• GRR allows students multiple attempts before they go solo.

  • Good instruction takes time.

    *See rubric on purpose and modeling.


TEACHER RESPONSIBILITY

“I do it”

Focus Lesson

Guided Instruction

“We do it”

“You do it

together”

Collaborative

“You do it

alone”

Independent

STUDENT RESPONSIBILITY

A Structure for Instruction that Works

(c) Fisher & Frey, 2006


Modeling and Purpose

  • Purpose is intentional and based on formative assessments

  • Lessons contain guided, collaborative, and independent tasks

  • Students can explain the purpose in their own words (student friendly targets)

  • Teacher provides an authentic model

  • Students use strategies that were modeled


Modeling Think Aloud

  • Internal dialogue made external

  • Asking yourself questions

  • Weighing alternatives and using criteria to choose

  • False starts and self-correcting

  • Persistence

    *See handout for step-by-step directions.

    ( Saphier, Haley-Speca, Gower,2008)


Model All Phases of the Writing Process

  • During the pre-writing process teachers can use think aloud to model the strategies writers use to get the process started by brainstorming ideas or demonstrating use of a writer’s notebook.


Model All Phases of the Writing Process

  • During the drafting process, teachers can model by drafting in front of the students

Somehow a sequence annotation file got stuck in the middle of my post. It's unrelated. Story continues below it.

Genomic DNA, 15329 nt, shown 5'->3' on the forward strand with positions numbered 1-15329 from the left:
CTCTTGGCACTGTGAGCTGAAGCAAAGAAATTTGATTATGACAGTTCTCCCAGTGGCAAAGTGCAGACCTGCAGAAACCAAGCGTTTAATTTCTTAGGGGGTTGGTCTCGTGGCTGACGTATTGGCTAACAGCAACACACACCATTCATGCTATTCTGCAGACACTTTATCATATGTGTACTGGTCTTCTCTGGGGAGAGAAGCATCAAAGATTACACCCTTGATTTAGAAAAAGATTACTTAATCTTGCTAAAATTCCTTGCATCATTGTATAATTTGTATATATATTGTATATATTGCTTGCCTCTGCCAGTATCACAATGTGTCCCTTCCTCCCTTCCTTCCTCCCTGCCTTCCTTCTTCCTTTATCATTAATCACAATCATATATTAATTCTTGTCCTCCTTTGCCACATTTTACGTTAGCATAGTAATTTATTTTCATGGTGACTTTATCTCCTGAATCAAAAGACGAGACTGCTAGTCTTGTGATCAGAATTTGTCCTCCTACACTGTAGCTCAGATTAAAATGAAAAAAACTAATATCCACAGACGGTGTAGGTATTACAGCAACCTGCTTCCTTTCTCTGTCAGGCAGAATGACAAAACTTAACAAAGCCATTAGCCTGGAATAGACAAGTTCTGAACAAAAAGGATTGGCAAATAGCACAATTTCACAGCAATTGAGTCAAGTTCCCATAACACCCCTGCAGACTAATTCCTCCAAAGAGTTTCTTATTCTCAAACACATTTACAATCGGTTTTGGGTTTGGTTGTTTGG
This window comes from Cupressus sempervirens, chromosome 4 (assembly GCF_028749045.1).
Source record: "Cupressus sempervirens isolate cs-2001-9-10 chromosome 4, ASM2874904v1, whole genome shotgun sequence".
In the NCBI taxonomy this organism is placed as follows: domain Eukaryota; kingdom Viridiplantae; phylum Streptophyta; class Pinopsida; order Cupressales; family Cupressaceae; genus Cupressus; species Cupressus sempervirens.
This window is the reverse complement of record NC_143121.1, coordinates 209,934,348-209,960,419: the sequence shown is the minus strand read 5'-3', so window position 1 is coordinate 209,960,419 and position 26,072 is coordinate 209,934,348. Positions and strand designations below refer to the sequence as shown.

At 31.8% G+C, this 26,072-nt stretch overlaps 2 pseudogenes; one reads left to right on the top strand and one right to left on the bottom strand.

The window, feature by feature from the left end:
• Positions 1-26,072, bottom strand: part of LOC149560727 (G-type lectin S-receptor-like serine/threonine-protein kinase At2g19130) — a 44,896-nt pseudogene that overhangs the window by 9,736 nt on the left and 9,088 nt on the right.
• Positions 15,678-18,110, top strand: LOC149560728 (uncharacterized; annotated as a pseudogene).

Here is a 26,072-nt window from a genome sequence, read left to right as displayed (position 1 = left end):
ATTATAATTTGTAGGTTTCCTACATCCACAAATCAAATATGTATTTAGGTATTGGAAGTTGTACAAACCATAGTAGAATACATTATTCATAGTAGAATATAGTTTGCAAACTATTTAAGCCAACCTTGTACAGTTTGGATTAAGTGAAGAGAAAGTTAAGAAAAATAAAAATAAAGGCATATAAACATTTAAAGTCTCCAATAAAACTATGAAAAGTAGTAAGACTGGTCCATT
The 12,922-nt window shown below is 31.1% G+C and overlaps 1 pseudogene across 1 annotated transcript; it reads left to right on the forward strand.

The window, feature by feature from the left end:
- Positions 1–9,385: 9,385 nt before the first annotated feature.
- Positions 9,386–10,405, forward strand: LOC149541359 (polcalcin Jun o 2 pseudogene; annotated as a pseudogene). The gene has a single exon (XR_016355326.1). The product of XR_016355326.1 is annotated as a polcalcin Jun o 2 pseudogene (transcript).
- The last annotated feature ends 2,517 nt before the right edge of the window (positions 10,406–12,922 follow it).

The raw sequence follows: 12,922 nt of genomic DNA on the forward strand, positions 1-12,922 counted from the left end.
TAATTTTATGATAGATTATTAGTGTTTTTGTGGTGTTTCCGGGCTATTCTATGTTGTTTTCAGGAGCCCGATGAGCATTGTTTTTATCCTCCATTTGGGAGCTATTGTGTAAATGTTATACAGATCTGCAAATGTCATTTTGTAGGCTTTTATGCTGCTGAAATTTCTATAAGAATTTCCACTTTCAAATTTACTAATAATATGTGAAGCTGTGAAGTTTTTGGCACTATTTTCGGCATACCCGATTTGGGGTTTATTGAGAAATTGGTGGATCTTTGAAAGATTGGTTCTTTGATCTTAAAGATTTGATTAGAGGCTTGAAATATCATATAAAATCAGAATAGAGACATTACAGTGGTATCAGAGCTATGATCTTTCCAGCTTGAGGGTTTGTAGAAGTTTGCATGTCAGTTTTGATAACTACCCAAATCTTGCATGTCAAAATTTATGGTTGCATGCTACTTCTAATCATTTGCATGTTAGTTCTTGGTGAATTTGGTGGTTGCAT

Model All Phases of the Writing Process

  • During the revision process, teachers can model how to ask questions and think about audience, purpose and craft.


Model All Phases of the Writing Process

  • During the editing process, teachers can model how to use mechanics and conventions to help readers understand the message


Summarizer

  • Give One, Get One, Move On

    • On a sheet of paper write ideas from today’s presentation that you learned, inspired you, or validated your practice.

    • Stand up and move around.

    • Compare notes with other participants.

    • Add one of their ideas to your paper and share one of your ideas with them.

    • Move on to the next person and do the same thing.


Professional Literature:Modeled Writing

  • Atwell, N. (1987). In the Middle. New Hampshire: Heinemann.

  • Calkins, L. (1986). The Art of Teaching Writing. New Hampshire: Heinemann.

  • Davey, B. (1983). Think-aloud: Modeling the cognitive processes of reading comprehension. Journal of Reading, 27(1), 44-47.

  • Fisher,D. & Frey, N. (2007). Scaffolded Writing Instruction: Teaching with a gradual-release framework. New York: Scholastic.

  • Graves, D. (1983). Writing: Teachers and children at work. New Hampshire: Heinemann.

  • McCarrier, A., Pinnell, G. S., & Fountas,I. (2000). Interactive Writing. New Hampshire: Heinemann.

  • Routman, R. (2005). Writing Essentials. New Hampshire: Heinemann.

  • Saphier, J. Haley-Speca, M.A., & Gower, R. (2008). The Skillful Teacher, 6th ed. Massachusetts: Research for Better Teaching.